THE Fourth Industrial Revolution has set off a wave of technological innovation. New technologies, such as artificial intelligence, virtual reality, quantum information technology, unmanned technology, and biotechnology, have sprung up at an unprecedented rate, injecting new impetus into the development of the world economy and bringing the global economy into a new era.
How to cope with the technological changes, economic disparities, global environmental challenges, and regional competition brought about by the Fourth Industrial Revolution as well as build a more inclusive and sustainable global cooperation system oriented toward science and technology was the focus at the Annual Meeting of the New Champions 2019, also known as the Summer Davos, held in Dalian early July.
Opportunities and Challenges Coexist
The technological innovation brought about by the Fourth Industrial Revolution has spurred on the transformation of production, mainly in two aspects. The first one is to promote the upgrading and integration of already established industries. The wide application of new technologies encourages the intelligent development of industries, and accelerates the structural upgrading and restructuring of global industrial chains. With the penetration and integration of new technologies in different industries, new industrial models are taking shape. Secondly, new industries are emerging. For example, the continuous development of artificial intelligence technology has created a new industry revolving around robotics. Research developments in lithium batteries and charging piles have catalyzed the rapid growth of the new energy industry.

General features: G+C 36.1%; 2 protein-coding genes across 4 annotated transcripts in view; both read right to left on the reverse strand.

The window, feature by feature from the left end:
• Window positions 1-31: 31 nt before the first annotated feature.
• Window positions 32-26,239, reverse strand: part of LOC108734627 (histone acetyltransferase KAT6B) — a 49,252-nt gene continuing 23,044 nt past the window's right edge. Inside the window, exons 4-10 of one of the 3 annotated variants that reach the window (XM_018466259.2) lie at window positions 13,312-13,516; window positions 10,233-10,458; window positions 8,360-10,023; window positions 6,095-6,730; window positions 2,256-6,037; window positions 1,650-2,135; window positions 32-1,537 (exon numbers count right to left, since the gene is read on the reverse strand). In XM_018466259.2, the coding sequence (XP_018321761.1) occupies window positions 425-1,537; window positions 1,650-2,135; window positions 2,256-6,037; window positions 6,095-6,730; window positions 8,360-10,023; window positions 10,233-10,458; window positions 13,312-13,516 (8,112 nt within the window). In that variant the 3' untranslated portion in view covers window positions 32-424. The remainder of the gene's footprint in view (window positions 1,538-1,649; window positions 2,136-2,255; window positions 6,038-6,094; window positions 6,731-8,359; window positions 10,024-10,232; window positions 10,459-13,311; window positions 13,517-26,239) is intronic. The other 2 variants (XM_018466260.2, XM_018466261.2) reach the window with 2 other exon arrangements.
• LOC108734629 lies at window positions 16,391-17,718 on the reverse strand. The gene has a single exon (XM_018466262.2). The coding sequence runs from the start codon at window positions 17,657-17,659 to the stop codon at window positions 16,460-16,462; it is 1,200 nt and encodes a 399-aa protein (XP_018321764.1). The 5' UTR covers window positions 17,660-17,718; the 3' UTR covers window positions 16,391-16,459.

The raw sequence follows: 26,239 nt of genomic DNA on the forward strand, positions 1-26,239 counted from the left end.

The development of big data has attracted much attention. China International Big Data Industry Expo is held in Guiyang in 2019.
However, the Fourth Industrial Revolution is facing new challenges. At present, the world is witnessing rising protectionism and unilateralism, intensifying trade and investment disputes, a severely handicapped multilateral trading system, and mounting systematic risks and other global challenges. In 2019, many international institutions, such as the International Monetary Fund and the World Bank, lowered their global economic growth forecasts. The risks and uncertainties hovering around global economic development have increased significantly.
The Need to Unite All Sides
In January 2019, the theme of the annual meeting of the World Economic Forum in Davos, Switzerland was “Globalization 4.0: Shaping a Global Architecture in the Age of the Fourth Industrial Revolution.” Globalization 4.0, as a key word, has attracted wide attention from the international community. It refers to a new era of globalization in which geopolitical patterns are changing, new technologies are emerging, and the ecology is facing severe challenges.